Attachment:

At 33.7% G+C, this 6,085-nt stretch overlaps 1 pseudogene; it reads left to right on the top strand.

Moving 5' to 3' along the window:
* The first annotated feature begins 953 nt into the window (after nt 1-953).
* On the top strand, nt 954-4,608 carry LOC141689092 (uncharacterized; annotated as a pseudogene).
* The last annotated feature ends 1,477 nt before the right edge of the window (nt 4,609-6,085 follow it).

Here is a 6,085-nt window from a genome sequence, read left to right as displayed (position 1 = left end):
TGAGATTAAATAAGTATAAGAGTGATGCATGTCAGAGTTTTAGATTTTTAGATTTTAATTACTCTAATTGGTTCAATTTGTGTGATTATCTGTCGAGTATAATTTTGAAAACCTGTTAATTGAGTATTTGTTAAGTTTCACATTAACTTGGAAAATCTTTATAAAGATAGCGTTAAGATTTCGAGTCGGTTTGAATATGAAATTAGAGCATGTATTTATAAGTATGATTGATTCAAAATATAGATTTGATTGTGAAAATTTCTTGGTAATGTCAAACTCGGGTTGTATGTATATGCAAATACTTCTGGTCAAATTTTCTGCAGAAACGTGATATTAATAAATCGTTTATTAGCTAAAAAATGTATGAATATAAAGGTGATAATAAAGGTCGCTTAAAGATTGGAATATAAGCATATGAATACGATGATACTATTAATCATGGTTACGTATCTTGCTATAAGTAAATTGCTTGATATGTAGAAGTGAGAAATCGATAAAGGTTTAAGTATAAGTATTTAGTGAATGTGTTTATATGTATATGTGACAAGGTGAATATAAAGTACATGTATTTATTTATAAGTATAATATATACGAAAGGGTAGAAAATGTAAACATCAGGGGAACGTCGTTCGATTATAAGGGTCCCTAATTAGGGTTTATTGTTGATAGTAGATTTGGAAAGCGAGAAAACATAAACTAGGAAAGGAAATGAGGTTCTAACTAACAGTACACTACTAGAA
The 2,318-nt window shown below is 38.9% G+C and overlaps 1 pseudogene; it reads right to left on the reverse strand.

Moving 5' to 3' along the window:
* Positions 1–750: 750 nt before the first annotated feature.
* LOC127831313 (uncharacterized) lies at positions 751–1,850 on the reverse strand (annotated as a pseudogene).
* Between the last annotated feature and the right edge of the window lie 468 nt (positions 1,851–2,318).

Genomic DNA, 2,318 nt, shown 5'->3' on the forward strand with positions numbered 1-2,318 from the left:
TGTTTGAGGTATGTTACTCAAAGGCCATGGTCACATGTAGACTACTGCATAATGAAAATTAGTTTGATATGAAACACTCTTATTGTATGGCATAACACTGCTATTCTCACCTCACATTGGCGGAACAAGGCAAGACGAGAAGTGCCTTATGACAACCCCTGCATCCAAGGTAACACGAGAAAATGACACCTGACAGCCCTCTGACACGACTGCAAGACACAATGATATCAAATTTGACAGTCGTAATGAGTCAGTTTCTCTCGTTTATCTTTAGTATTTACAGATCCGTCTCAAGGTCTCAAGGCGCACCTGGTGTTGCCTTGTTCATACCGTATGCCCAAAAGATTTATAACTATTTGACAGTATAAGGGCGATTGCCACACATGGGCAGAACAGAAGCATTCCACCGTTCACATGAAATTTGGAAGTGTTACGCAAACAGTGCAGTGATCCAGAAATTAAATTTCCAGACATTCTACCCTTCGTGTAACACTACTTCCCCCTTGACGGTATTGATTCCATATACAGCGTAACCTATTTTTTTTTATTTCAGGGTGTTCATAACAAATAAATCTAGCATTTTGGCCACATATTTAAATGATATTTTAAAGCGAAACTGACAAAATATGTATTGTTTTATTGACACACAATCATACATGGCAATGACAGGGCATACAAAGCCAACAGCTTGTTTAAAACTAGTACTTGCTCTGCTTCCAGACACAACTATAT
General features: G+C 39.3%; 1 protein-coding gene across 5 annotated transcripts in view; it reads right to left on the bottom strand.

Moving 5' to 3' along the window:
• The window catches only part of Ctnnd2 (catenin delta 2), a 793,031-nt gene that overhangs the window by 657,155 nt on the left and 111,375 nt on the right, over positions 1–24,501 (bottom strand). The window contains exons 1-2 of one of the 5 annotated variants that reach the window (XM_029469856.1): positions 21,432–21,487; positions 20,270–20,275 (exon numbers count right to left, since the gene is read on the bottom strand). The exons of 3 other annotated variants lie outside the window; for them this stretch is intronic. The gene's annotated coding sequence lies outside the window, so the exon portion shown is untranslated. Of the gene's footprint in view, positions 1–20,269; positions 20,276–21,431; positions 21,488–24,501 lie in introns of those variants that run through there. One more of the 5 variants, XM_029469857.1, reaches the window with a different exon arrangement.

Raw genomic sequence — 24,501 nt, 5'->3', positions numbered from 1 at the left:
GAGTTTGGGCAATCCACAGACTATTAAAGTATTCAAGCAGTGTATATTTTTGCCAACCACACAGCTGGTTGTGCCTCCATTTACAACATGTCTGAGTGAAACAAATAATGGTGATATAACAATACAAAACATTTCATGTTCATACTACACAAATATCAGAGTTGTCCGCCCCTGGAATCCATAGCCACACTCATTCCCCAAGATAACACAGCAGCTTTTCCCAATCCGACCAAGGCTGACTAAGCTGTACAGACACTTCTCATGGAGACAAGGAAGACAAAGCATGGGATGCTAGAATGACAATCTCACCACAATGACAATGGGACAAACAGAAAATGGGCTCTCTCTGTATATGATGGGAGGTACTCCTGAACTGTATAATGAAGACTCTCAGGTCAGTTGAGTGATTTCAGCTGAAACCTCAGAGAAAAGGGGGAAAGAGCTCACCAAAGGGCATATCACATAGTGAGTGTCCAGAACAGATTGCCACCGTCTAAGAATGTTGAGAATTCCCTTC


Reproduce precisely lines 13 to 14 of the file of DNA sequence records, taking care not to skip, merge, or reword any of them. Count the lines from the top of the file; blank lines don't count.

Genomic DNA, 2,318 nt, shown 5'->3' on the forward strand with positions numbered 1-2,318 from the left:
TGTTTGAGGTATGTTACTCAAAGGCCATGGTCACATGTAGACTACTGCATAATGAAAATTAGTTTGATATGAAACACTCTTATTGTATGGCATAACACTGCTATTCTCACCTCACATTGGCGGAACAAGGCAAGACGAGAAGTGCCTTATGACAACCCCTGCATCCAAGGTAACACGAGAAAATGACACCTGACAGCCCTCTGACACGACTGCAAGACACAATGATATCAAATTTGACAGTCGTAATGAGTCAGTTTCTCTCGTTTATCTTTAGTATTTACAGATCCGTCTCAAGGTCTCAAGGCGCACCTGGTGTTGCCTTGTTCATACCGTATGCCCAAAAGATTTATAACTATTTGACAGTATAAGGGCGATTGCCACACATGGGCAGAACAGAAGCATTCCACCGTTCACATGAAATTTGGAAGTGTTACGCAAACAGTGCAGTGATCCAGAAATTAAATTTCCAGACATTCTACCCTTCGTGTAACACTACTTCCCCCTTGACGGTATTGATTCCATATACAGCGTAACCTATTTTTTTTTATTTCAGGGTGTTCATAACAAATAAATCTAGCATTTTGGCCACATATTTAAATGATATTTTAAAGCGAAACTGACAAAATATGTATTGTTTTATTGACACACAATCATACATGGCAATGACAGGGCATACAAAGCCAACAGCTTGTTTAAAACTAGTACTTGCTCTGCTTCCAGACACAACTATAT